Today’s post comes from Kelly Vinett, Vassar College class of 2020

 

Inez Nathaniel Walker (American, 1907–1990)
Frontal Man, 1976
Pencil, colored pencil, and felt-tip pen on paper
Gift from the collection of Pat O’Brien Parsons, class of 1951
1996.21.7

The Loeb opened its first major exhibition of the 2019 calendar year on Friday, February 1, with Freehand: Drawings by Inez Nathaniel Walker. Exhibition curator Mary-Kay Lombino commenced the night with a lecture encompassing the artist’s unconventional entrance into the art world, including the Vassar alumna who helped her get there.  

Lombino began her talk with an idea meant to challenge our notions about how art comes to be called “fine.” She explained an intangible yet crucial aspect to having one’s art revered in formal spaces: privilege.

Walker hadn’t had the opportunity to attend art classes or study art history; she had grown up in a poor, rural area of South Carolina and her education was limited to about the seventh or eighth grade. She had lived a life of hard work, primarily as a migrant agricultural laborer and sometimes as a domestic worker. On the other hand, Pat O’Brien Parsons, class of ‘51, could use her socioeconomic and college-educated privilege for appreciating and collecting art like Walker’s that was otherwise unrepresented at auction or in galleries.  

The lecture delved into Parsons’s unique personality as an art dealer and offered a window into the symbiotic relationship she would soon develop with Walker. Lombino recalled her fond memories of Parsons’s eccentric spirit. Her innate curiosity for the imperfect and the unknown gave Parsons an obsession with what many call “outsider art.” This began her vast collection of portraits penned by self-taught artists.

Walker’s relationship to Parsons began when she was incarcerated at a Westchester County prison for killing a man who had abused her. To avoid the “bad girls” in the facility, she took up drawing on the back of prison newsletters. The drawings may have helped her process her surroundings, and they certainly must have helped pass the time. Her teacher in remedial English, Elizabeth Bayley, discovered the drawings and brought them to the attention of Parsons who had a nearby gallery. Parsons would go on to support Walker’s talent while the artist was in prison, then on parole, and for many years after. Parsons worked to bring Walker’s artfully disproportionate portraits that seem to capture the inherently flawed essence of human nature into the gallery and into public and private collections.

Lombino spoke about Walker and Parsons’ artist-dealer relationship that later developed. The two wrote letters back and forth, some about the success of Walker’s portraits in the formal art arena. “My Dear Mrs. Pat” is how Walker would often start her letters to Parsons. Lombino conjectured that one of the artist’s full-length double portraits included both Walker and Parsons, revealing Parson’s distinctive short blond hair coupled with Walker’s earrings resembling crucifixes.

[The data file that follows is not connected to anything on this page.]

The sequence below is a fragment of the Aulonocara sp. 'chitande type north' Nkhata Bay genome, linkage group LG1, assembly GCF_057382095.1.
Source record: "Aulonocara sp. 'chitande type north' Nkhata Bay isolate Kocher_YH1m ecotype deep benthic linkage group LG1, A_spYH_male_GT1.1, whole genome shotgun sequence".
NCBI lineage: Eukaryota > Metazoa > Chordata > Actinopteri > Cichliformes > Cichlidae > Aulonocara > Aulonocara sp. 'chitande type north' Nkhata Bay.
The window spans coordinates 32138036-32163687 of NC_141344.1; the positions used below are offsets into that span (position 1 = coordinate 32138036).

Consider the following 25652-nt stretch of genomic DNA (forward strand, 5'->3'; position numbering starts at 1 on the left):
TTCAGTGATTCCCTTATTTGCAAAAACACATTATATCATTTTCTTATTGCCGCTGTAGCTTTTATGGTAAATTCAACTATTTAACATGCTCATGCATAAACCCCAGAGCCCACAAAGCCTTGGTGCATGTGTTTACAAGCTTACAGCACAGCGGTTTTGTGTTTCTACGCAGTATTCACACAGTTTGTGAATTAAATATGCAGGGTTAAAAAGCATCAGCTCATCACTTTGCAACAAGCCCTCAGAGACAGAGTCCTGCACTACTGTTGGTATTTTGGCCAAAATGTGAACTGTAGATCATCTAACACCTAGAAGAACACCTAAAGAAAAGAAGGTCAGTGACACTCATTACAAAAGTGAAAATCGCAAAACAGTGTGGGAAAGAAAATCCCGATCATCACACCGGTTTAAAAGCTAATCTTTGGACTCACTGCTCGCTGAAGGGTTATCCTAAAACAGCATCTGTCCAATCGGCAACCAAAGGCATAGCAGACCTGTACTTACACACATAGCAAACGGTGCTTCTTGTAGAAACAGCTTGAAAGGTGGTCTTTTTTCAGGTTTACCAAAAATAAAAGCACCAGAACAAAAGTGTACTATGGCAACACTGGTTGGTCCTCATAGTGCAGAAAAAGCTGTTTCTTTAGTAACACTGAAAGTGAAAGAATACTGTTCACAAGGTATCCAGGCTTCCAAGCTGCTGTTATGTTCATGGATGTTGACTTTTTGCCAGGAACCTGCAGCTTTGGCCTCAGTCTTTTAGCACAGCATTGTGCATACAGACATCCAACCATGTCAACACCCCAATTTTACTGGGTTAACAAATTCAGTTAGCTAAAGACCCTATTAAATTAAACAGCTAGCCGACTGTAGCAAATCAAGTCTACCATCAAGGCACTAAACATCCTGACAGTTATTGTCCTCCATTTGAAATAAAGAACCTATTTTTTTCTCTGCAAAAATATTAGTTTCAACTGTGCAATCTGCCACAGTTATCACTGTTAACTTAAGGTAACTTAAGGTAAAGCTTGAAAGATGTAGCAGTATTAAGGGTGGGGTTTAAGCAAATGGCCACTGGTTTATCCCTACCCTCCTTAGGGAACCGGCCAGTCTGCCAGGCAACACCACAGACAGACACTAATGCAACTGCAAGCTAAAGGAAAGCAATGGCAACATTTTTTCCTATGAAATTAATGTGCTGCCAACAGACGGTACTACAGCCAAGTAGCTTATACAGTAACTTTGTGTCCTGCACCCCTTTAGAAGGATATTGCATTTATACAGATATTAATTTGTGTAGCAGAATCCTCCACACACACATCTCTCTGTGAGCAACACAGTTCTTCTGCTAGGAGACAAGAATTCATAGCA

The lecture questioned whether we should study the artist’s biography in conjunction to their work. Lombino ultimately conceded that “It’s their art that endures.” However, are we to ignore the part of Walker’s life that arguably influenced her art the most? Perhaps she would not have evoked a “departure from reality” by drawing figures of unorthodox proportions if she hadn’t endured a sentence or all the hardships in her life that led up to the crime she committed.

After the lecture, attendees were welcomed to proceed into the gallery where they could experience the indescribable allure of Walker’s art. It wasn’t uncommon to see people looking at her work up close, minimizing the distance between their gaze and the repetitive detail with which Walker draws her subject’s hair. In her 1976 work entitled Frontal Man, there must be thousands of layered tiny “o’s” delineating a voluminous ’do.

There is something almost satirical about Walker’s art. A few attendees even called it “a little funny, but in a good way.” Perhaps it’s the enlarged heads coupled with shrunken hands, reflecting a warped yet pleasing perspective of human form. Many of her subjects are drawn with an oversized eye facing toward the viewer, even if the body is in profile. In Freehand, we can see people from Walker’s point of view: a little distorted, and with eyes that are always staring back.

 

 

Freehand is on view through April 14, 2019. The exhibition is supported by the Friends of the Frances Lehman Loeb Art Center Exhibition Fund and organized with the cooperation of the American Folk Art Museum, New York.

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